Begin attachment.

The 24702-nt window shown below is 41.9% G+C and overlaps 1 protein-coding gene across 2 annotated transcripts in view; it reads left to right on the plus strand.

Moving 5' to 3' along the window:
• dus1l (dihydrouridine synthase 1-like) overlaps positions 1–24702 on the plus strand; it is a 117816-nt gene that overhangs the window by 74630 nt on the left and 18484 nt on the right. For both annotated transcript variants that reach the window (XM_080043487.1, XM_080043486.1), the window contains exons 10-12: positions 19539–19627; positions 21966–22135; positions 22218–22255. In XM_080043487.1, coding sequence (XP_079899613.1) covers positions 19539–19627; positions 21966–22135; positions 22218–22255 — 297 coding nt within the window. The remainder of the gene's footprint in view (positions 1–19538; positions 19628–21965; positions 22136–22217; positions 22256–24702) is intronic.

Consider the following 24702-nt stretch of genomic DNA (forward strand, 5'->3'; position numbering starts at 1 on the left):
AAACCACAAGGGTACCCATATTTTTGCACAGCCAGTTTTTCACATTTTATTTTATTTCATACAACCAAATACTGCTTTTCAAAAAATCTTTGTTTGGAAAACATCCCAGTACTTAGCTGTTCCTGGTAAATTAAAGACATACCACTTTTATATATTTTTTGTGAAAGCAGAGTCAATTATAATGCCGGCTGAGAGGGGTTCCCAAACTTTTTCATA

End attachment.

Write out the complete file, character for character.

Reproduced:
The 24702-nt window shown below is 41.9% G+C and overlaps 1 protein-coding gene across 2 annotated transcripts in view; it reads left to right on the plus strand.

Moving 5' to 3' along the window:
• dus1l (dihydrouridine synthase 1-like) overlaps positions 1–24702 on the plus strand; it is a 117816-nt gene that overhangs the window by 74630 nt on the left and 18484 nt on the right. For both annotated transcript variants that reach the window (XM_080043487.1, XM_080043486.1), the window contains exons 10-12: positions 19539–19627; positions 21966–22135; positions 22218–22255. In XM_080043487.1, coding sequence (XP_079899613.1) covers positions 19539–19627; positions 21966–22135; positions 22218–22255 — 297 coding nt within the window. The remainder of the gene's footprint in view (positions 1–19538; positions 19628–21965; positions 22136–22217; positions 22256–24702) is intronic.

Consider the following 24702-nt stretch of genomic DNA (forward strand, 5'->3'; position numbering starts at 1 on the left):
AAACCACAAGGGTACCCATATTTTTGCACAGCCAGTTTTTCACATTTTATTTTATTTCATACAACCAAATACTGCTTTTCAAAAAATCTTTGTTTGGAAAACATCCCAGTACTTAGCTGTTCCTGGTAAATTAAAGACATACCACTTTTATATATTTTTTGTGAAAGCAGAGTCAATTATAATGCCGGCTGAGAGGGGTTCCCAAACTTTTTCATA